Revised Download Counts and Package Statistics
In the last few months we have been hard at work on the NuGet.org backend. One of the things we’ve done is switch to a new CDN. This work is all about reinforcing the foundations of nuget.org so we provide a better service experience and be in a position to build new features reliably. As a result we’re happy to announce package statistics are back!
From the NuGet gallery, we can see various statistics and trends in package downloads (for the last 6 weeks).
We can drill down to individual packages and get details on the number of downloads per package version, NuGet client name and even the operation. This allows us to compare the volume of new package installs to package restores.
Package statistics allow package authors to get an idea of how many times their package was downloaded. As a package consumer, we can look at the download counts to see if a particular package is being used by just a few developers, or the world.
With more and more developers starting to use NuGet in their workflow, we saw an increase in downloads, load and stress on our servers.
Back in April we identified that a key place the stress was coming from was package statistics. Every package download would write a log entry into the database, then redirect to our CDN. Writing this log entry would, depending on the amount of users hitting the NuGet feed, often block or timeout, resulting in unhappy developers worldwide. As a quick fix, we made a calculated compromise that affected package owners by disabling this logging.
We quickly re-enabled package download tracking, but disabled the statistics reports. This means we still collected data on the “side”, confident of not losing historical information, but keeping the server healthy for the package consumers audience.
How we track package downloads
Fast-forward a few months, and we redesigned the way we collect package download information. Our main goal was to reduce churn on the gallery database. As a matter of fact, we decided to remove downloads information from the main database altogether.
A first step towards getting package statistics back was switching CDN providers. With the Azure CDN, we are able to collect raw request logs from the various CDN nodes around the world. There is a small delay in getting these request logs, but since we can trust the CDN to keep track of download information such as the package URL and NuGet client version, we no longer have to log this information ourselves.
A second step, of course, was parsing these logs. There are a number of good and fast libraries out there that can parse the W3C log file format we get from the CDN. Parsing is one thing, but cleaning up data a second thing. We spent a lot of time parsing gigabytes of logs each day, analyzing the incoming data. We’ve seen weird requests that we didn’t want to keep track of – some developers seem to have configured NuGet as a Maven source. We’ve seen crazy values in user agent strings and request URLs in general.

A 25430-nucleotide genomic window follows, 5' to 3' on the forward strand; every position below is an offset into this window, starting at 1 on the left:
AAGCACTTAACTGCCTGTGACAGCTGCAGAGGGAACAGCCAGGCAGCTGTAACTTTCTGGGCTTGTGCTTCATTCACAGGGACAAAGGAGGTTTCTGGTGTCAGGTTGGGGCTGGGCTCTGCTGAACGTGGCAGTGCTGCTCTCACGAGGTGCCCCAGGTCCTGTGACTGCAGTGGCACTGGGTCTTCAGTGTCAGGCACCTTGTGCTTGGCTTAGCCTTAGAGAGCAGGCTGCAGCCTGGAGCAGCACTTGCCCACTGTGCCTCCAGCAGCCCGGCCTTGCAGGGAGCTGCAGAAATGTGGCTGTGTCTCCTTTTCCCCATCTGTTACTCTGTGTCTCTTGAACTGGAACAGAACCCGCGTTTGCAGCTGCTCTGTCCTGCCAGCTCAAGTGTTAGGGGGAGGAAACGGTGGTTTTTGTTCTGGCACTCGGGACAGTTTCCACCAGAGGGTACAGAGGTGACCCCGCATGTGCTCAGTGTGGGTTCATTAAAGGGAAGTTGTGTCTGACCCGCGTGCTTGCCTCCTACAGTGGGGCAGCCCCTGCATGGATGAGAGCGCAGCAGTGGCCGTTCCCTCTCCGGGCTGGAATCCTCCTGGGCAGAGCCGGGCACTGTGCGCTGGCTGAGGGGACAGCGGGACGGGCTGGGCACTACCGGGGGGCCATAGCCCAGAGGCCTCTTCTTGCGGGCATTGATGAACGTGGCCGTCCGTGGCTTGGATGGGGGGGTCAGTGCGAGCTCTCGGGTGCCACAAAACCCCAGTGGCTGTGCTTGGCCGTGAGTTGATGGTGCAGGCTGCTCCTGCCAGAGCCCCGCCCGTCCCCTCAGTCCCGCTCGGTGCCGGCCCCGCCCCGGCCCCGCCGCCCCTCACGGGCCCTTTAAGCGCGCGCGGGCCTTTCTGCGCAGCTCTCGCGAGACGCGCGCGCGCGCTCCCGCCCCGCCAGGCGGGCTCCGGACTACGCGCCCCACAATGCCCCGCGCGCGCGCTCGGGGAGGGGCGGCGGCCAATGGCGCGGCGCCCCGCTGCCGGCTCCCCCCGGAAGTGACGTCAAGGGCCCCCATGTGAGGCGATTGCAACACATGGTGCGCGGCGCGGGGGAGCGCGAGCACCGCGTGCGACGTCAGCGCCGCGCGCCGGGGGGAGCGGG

Once we were confident we could filter out the required information from these logs, we started working on a new data warehouse where each download is linked to various dimensions like date and time, client version, package id and so on. From this warehouse, we can now generate download counts displayed on the NuGet gallery and in Visual Studio, the various statistics shown on the website and so on.
Of course, that’s not all. We wanted to keep the “old” data, which we had to import into our new data warehouse. After trying several approaches (querying and matching), we found that the cleanest way would be to import the old data as a W3C log file itself. We exported the old warehouse into a few gigabytes of logs, and let our newly created ingestion jobs crunch them into facts.
In the meanwhile, we looked at what would be the best way to get these numbers into the NuGet website. For statistics this was an easy task: we could generate the same files the gallery has always served statistics from. More complex was the use of the
DownloadCount from our gallery database all over the place. We built a thin interception layer that sets the download counts from the same source our V3 search engine uses. We also had some raw SQL queries to replace for the autocomplete feature in the VS2013 Package Manager Console – which we now forward to the V3 API.
Why are some numbers different from before? How reliable are these statistics?
While analyzing the data we have in our statistics warehouse, we found that there is a large number of user agents that should not be represented in download counts and statistics. One example of clients types which we now exclude are search engine crawlers. This change makes the numbers now represent actual package consumption.
All of these changes now provide reliable statistics, and can be used to build out new features going forward. By leveraging the CDN request logs, we can now also track downloads that are made by DNX, as it never used the gallery endpoints anyway. Load on our main gallery database dropped significantly, resulting in a faster and more stable NuGet.org experience.
Thanks folks for being so patient with us on this.